The BQ(Q) – Guillaume R

Guillaume played football (soccer to us Americans) in high school and then didn’t do any exercise for a decade. In two years, he went from starting couch to 5k to running a 3:06:53 marathon. That’s an incredible accomplishment. See how he did it below!

Name: Guillaume R

Sex: male

Age (at the time of first BQ): 35

Height: 5’9″

Weight (at the time of first BQ): 160

At which marathon did you get your first BQ? What was your finishing time? Tell us a little about the race

I BQed at the Ottawa Marathon in May, 2015. It was my first marathon and I ran it in 3:06:53 despite a pulled muscle in my glute that bothered me the whole course (I pulled it doing strides 5 days before….%$?$?$%? !!!!!). I was aiming for 3:04:59, but was still very pleased with my finishing time. The race went pretty well. I was on pace for 30-35km but I slowed a bit between km 35 and 37. Still I managed to finish strong. My first half was in 1:32:45 and my second half on 1:34:08. The 3:10pace bunny feared me when he showed up beside me on 38km, but apparently, the 3:10 bunny had become the 3:07 bunny…..

How long had you been running when you ran your first BQ? Did you run in college or high school?

I’ve been running since June, 2013. No running in high school or college, but I played football in high school. Between 2003 and 2013, I didn’t exercise at all, nothing ! I was so out of shape that I start running with an iphone app called “From couch to 5k”. My weight managed to stay the same during those years, so it probably save my running quite a bit.

What was your approximate lifetime mileage at the time of your first BQ?

3473 miles

How many miles did you run in the year before your first BQ?

2200 miles in the 365 days before the BQ

Approximately how many races did you run in that year?

Two half marathon (1:33 in august 2014, 1:25 in may 2015) et and two 5km (19:06 in october 2014 and 18:40 in april 2015).

Did you follow a canned program? If so, which one? If not, can you give us an idea of what your training philosophy was?

For my first half marathon I followed the Hanson’s program which I really like and the total volume is near what you need to run a great marathon. It was perfect preparation for marathon training.

Did you run with a running club or utilize a coach?

8 months before my first marathon I hired a coach. We talk every week and he prepares me a training schedule every month. He’s an ex-olympian on the Canadian national team and he runs really fast ! Having a coach is a great tool, it really helps you to move out of your comfort zone. Without one, we tend to gravitate towards what’s comfortable and not towards what we need.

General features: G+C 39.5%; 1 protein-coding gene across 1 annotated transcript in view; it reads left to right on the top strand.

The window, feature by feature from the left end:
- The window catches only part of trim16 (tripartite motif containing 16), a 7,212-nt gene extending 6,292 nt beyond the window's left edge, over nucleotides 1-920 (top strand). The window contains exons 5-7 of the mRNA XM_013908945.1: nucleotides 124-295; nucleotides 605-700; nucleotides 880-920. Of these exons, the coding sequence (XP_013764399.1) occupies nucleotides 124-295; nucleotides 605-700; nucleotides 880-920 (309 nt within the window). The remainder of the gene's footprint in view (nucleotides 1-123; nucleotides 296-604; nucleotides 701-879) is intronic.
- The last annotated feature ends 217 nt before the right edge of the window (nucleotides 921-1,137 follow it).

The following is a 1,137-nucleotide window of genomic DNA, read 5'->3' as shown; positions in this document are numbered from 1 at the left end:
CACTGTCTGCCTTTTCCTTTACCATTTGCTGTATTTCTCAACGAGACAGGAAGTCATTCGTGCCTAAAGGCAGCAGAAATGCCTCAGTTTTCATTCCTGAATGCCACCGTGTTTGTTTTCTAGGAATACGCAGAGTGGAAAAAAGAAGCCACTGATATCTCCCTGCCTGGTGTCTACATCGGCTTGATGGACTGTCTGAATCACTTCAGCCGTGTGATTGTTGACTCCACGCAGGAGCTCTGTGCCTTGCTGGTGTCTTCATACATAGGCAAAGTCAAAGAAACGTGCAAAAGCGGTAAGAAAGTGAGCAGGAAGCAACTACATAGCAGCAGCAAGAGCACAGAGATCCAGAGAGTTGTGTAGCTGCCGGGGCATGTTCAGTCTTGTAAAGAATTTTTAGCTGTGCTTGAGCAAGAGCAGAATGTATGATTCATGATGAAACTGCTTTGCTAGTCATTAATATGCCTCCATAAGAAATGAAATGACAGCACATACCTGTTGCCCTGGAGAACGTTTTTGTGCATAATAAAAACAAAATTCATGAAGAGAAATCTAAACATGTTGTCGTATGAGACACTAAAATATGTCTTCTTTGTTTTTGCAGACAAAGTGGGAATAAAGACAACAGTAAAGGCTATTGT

Did cross training play a role in your training? If so, how?

I try to do TRX training once or twice a week, mostly core and legs work, but I didn’t do any in the 2 months prior to BQ. I live in Quebec city, Canada and during winter, it’s sometimes hazardous to run on the streets, so this winter I did some snowshoe running. I live in the city, so I used the bike paths to snowshoe. You can’t go as fast, but a 60 minutes run or a 60 minutes snowshoe ride is the same effort, just run by feel and don’t watch your garmin all the time. I also did some plyometrics during the winter to work on explosiveness and running economy.

Did speed work play a role or specific workouts play a role in your training? If so, how?

Every week from the beginning until one week from marathon, I did speed work. From short intervals like 2 x 7 x 70 sec @5k speed to longer one like 3 x 13 min @half-marathon speed and about everything between the two. I also did strides once or twice a week and plyometrics about once a week.

Any other thoughts you would like to share with those of working towards a BQ?

Volume, volume, volume. I totally disagree with things like Run less, Run faster. From a biological point of view, it just can’t happen unless you’re a very talented runner, but most of us are not ! To BQ, you’ll have to run and a lot. I ran 6 times a week, weeks ranging from 70 to 105 km and I did 6 long runs of more than 20 miles (32km) in the months before. I even did a 40km (25 miles) at easy pace 8 weeks before my marathon. You can run less, but chances are that you’ll hit the wall big time. And yes, you’ll  need to adjust your schedule to run that much. I have three kids (10 months, 3 years and 5 years) and most of the time I go running at night when they’re asleep.

 

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About seanv2

Scholar, gentleman, jock. I run the website Milo and the Calf. There you will find the Boston Qualifier Questionnaire where runners share their stories of qualifying for the Boston Marathon. You'll also find my thoughts on endurance sports, ancient history, Judaism, and hundreds of book reviews.
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